Old 05-10-2019, 10:49 AM   #28
Turbocapitalist
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Quote:
Originally Posted by RickDeckard View Post
So basically there are a whole lot of fundamental misunderstandings of Secure Boot floating around.
That's because you are helping spread it. >:(

The GNU/Linux distros do not have any traction with the OEMs to get their keys put on each and every notebook, netbook, desktop, or server afflicted with UEFI. Even if the big distros are able to both spend the money to make that happen and overcome the political grip that M$ has on the OEMs, that still kills off all the derivative distros and the hobbyist distros. As for breaking the grip, even BeOS couldn't do that despite winning in court against M$. So there is no practical way to spread keys for GNU/Linux at the same time M$ keys are required anyway, making the situation a lock-out.
 
Old 05-10-2019, 12:59 PM   #29
RickDeckard
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The reality of multiple Linux distributions being at this very moment able to utilize Secure Boot (whether Fedora, SuSE, Ubuntu, or whatever you want to insert here) answers your whole question of traction. I deal in reality, not in hypothetical "what-ifs."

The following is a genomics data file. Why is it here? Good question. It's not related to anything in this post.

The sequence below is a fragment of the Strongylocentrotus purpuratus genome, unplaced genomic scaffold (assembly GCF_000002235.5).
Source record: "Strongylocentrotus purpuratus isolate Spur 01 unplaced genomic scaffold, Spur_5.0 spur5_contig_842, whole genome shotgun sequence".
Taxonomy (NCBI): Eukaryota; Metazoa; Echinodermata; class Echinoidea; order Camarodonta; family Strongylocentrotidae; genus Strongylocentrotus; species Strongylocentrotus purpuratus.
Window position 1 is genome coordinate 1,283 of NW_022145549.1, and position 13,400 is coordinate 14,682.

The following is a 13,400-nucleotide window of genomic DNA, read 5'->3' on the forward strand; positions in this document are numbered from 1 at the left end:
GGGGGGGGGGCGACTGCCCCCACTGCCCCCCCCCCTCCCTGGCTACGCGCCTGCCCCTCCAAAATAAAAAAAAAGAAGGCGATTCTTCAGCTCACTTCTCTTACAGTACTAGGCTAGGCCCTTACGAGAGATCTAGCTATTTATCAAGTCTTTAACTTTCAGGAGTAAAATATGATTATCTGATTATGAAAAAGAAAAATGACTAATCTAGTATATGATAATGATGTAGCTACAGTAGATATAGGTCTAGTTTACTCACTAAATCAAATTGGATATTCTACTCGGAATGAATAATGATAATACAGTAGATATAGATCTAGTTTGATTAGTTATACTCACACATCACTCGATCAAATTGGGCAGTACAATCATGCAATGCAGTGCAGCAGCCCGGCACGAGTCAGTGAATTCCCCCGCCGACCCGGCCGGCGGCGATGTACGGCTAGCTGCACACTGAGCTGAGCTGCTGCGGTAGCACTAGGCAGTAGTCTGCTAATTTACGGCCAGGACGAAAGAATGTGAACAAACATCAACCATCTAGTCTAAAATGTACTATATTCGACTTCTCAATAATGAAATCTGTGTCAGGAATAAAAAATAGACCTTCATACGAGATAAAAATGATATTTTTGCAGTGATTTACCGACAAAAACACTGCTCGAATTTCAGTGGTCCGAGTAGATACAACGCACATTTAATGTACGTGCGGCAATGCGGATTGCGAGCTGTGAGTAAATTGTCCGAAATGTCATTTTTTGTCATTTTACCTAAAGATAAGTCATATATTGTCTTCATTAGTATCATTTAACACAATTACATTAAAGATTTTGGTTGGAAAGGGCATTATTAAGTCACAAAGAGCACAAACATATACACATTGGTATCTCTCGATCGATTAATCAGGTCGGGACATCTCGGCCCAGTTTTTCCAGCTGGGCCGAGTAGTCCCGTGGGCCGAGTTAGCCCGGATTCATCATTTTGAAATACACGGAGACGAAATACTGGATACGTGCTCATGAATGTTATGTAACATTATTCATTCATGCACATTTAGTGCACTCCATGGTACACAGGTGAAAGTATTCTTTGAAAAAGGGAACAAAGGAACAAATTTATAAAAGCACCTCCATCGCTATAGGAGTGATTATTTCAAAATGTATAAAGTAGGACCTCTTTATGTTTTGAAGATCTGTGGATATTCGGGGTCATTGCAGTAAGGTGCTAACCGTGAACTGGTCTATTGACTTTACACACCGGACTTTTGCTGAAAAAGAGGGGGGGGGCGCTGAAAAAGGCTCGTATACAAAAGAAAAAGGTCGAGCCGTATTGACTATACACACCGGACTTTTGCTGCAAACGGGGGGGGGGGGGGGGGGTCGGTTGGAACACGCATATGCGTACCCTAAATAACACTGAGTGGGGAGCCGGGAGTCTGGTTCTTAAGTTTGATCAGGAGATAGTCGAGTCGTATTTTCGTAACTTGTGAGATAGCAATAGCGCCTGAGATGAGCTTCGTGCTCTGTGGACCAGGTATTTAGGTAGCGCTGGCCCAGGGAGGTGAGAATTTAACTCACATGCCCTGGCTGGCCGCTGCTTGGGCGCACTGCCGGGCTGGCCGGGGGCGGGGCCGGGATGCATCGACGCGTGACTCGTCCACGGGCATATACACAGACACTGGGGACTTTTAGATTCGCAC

Old 05-10-2019, 04:20 PM   #30
cynwulf
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Short memories:

https://www.softwarefreedom.org/blog...ocks-down-ARM/
https://www.softwarefreedom.org/news...mca-exemption/

Secure boot came about during the Windows 8 / Steve "Linux is a cancer that attaches itself in an intellectual property sense to everything it touches. That's the way that the license works" Ballmer era.

It was supposedly pressure from SFLC and others that forced MS to allow disabling secure boot on x86 hardware - they went ahead and made it a full "lock in/out" on ARM, because they had no real perceived monopoly there.

The "Unified EFI Forum" is the body which is pushing UEFI - the specification of which secure boot is a part. It consists of the three major BIOS vendors, Microsoft, it's most notable x86 OEMs, the two major chip vendors and of course Apple Inc - a vendor well known for "lock in". So no hidden agendas there at all, it's all about "security" of course.

It's also old news that since Windows 10, OEMs have been given the "nudge, nudge, wink, wink" to facilitate "lock in/out" at their own discretion... those OEMs want the "windows logo" badge after all and it means others do MS' dirty work.

https://arstechnica.com/information-...out-a-reality/

The intentions are clear, thus far of limited success on x86, but still they are there, as history shows. I can't imagine that they can be successful, as such a move would attract a lot of the wrong kind of attention. But then there is Windows 10S. With all of this MS is not doing anything hugely different to what google are doing with Android and ChromeOS devices or what Apple have been doing for years. The main problem here is the perception that they are doing it to the "open" x86 platform which they, quite ironically, helped to establish over the last few decades.

It has spent decades trying to subvert and now lock down the platform that it opened, it has been hampered by anti-trust legislation along the way and is now much more wary of direct action, preferring to act via proxy. Especially that any such action will pit it against the other large corporations funding Linux.